Black Pioneers: Art Porter Sr.

Art Porter on an instrument
Photo courtesy of the Butler Center for Arkansas Studies, Central Arkansas Library System

Arthur Lee (Art) Porter Sr. was born on this day in 1934. Referred to as an “Arkansas treasure,” Porter was a pianist, composer, conductor and music teacher. Though best known as a jazz musician, he also performed classical compositions and spirituals, according to the Encyclopedia of Arkansas

Art Porter was born in Little Rock to Eugene Porter Sr., a stonemason, and Lillie Mae Porter. He was the younger of two children. Porter began his music education at home with his mother. He played in church at age eight; played his first recital at 12; andhosted a half-hour classical music radio program on KLRA-AM by 14.

He earned a bachelor’s degree in music from Arkansas AM&N College (now the University of Arkansas at Pine Bluff) in May 1954. He married Thelma Pauline Minton on June 10, 1955. They spent their honeymoon in graduate study at the University of Illinois in Urbana in 1955. Porter continued his graduate study at the University of Texas at Austin in 1974 and earned a master’s degree in music from Henderson State University in 1975.

Porter began his teaching career at Mississippi Valley State University in Itta Bena, Miss. in 1954 immediately after college graduation. After two years, he was drafted into the U.S. Army. His extraordinary musical talent on the organ and piano, along with his extensive repertoire of church music, was immediately recognized during his basic training. Consequently, he spent the next two years as a chaplain’s assistant in Fort Niagara, N.Y.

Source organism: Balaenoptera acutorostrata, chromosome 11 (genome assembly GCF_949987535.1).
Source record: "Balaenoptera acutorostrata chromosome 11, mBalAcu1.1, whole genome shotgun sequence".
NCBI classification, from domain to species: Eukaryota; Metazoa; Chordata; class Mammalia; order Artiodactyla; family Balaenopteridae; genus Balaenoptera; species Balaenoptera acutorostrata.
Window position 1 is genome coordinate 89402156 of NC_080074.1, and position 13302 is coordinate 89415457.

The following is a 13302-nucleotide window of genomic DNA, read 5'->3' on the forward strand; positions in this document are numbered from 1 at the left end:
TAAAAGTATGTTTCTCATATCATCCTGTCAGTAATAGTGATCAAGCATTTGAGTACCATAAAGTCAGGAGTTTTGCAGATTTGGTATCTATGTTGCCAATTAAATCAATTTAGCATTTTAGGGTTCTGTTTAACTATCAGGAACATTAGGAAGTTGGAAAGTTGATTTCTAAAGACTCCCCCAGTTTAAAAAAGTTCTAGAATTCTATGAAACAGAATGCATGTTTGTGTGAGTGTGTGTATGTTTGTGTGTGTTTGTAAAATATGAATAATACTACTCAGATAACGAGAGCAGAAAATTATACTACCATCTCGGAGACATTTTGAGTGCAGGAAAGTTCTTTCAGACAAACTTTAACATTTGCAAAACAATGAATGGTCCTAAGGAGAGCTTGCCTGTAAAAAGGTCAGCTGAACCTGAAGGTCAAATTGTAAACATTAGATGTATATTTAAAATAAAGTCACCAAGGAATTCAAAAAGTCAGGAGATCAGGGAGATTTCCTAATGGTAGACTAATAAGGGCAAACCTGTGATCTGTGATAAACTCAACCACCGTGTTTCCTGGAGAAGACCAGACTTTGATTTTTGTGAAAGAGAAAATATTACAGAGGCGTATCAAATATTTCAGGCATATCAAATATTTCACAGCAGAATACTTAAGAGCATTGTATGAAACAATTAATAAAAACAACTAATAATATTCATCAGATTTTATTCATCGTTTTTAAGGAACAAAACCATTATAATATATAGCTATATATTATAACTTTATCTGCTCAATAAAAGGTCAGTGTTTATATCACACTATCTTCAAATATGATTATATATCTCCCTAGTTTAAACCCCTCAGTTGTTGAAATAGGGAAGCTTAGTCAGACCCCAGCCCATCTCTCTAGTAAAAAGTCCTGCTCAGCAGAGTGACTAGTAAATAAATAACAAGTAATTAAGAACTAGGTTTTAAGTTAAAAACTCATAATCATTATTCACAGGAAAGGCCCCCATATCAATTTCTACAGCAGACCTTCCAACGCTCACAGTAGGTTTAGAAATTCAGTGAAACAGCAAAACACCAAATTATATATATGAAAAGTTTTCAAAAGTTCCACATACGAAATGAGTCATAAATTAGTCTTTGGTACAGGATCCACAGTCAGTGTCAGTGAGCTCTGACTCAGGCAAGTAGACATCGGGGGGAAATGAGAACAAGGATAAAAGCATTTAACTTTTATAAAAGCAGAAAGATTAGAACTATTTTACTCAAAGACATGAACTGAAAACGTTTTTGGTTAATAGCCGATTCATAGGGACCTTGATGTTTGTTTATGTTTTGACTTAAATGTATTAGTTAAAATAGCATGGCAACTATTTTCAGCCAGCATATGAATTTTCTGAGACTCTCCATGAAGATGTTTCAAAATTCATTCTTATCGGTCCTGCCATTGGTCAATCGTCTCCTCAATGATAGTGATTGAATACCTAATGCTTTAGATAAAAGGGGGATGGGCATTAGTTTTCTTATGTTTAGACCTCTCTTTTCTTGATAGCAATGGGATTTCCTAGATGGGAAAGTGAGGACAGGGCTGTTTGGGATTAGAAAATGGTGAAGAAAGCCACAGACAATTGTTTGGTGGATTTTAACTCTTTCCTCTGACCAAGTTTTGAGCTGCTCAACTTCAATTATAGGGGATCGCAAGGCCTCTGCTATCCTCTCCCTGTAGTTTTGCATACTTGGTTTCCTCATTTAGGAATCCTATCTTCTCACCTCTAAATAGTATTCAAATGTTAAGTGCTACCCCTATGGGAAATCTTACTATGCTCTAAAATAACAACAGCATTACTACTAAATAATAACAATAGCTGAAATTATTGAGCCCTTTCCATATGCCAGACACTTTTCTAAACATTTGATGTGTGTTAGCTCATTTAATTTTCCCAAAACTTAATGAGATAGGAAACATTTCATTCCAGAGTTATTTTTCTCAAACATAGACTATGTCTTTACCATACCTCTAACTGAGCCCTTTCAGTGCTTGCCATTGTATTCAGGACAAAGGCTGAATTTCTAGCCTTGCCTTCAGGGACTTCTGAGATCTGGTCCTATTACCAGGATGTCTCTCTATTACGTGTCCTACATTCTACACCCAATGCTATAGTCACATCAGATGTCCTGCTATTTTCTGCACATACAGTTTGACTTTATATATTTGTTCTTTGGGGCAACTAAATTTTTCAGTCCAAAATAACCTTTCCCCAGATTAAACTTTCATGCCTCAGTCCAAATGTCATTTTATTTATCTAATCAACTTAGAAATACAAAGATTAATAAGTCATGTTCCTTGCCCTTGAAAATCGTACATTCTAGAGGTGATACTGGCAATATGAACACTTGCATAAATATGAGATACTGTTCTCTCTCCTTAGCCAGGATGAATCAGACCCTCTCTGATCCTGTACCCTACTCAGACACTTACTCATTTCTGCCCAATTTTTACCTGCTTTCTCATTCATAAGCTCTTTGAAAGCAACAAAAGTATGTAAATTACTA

Porter returned to Little Rock in the late 1950s and spent the next 12 years teaching vocal music at Horace Mann High School, Parkview High School, and Philander Smith College. 

Porter supplemented his income by playing piano jazz in the evenings, sometimes as a single but most of the time with his group, the Art Porter Trio. The trio was in great demand, especially for weddings, country club affairs, and city and state social affairs. Singer Tony Bennett, during a two-week stay in Hot Springs, sat in with the Art Porter Trio and performed every night. Other entertainers, such as Liberace, Julius La Rosa, and Art Van Dam, often dropped by to join in and enjoy the trio’s music.

By 1971, Porter’s popularity was soaring. From 1971 to 1981, he hosted The Minor Key, a musical talent showcase on the Arkansas Educational Television Network (now Arkansas PBS), and Porterhouse Cuts, a syndicated series featuring the Art Porter Trio that was shown in a thirteen-state area in the South. Porter was approached many times to tour, but he declined. As he once said, “I don’t like to travel, especially all the time.” He made a couple of exceptions to travel in 1977 to the World Black and African Festival of Arts and Culture in Lagos, Nigeria, and in 1991 with his son, jazz saxophonist Art Porter Jr., to jazz festivals in Germany, Belgium and the Netherlands.

Despite Porter’s popularity as a jazz pianist, he found time to pursue his interest in classical music. He was featured as a guest artist on piano as he performed with both the Arkansas Symphony Orchestra in Little Rock and the Northwestern Symphony Orchestra in Fort Smith. In 1976, Porter organized his former vocal music students as the Art Porter Singers to perform Handel’s Messiah at the Bethel AME Church in Little Rock. 

Porter’s music found continued expression in the performances of four of his children in their group Benkenartreg, Inc. The name is composed of the first three letters of each of the members’ names: Benita, Kenneth, Art Jr., and Reginald. A fifth child, Sean Porter, also inherited his father’s talent on organ and piano. Porter’s musical legacy was passed on to Art Jr., whose career, expressed in four albums, ended with his accidental death on November 23, 1996.

Though Porter received many honors and awards, he found particular satisfaction in the “Art Porter Bill” enacted by the state legislature, which allowed minors to perform in clubs while under adult supervision. Porter’s children thus were able to perform with him throughout the state. Governor Bill Clinton, at the time a huge fan and friend of Porter, often joined Porter’s group on his saxophone.

Porter died of lung cancer on July 22, 1993. He was eulogized at Bethel AME Church, where he was the organist for thirty-five years. He is buried at Little Rock National Cemetery. He was inducted into the Arkansas Black Hall of Fame.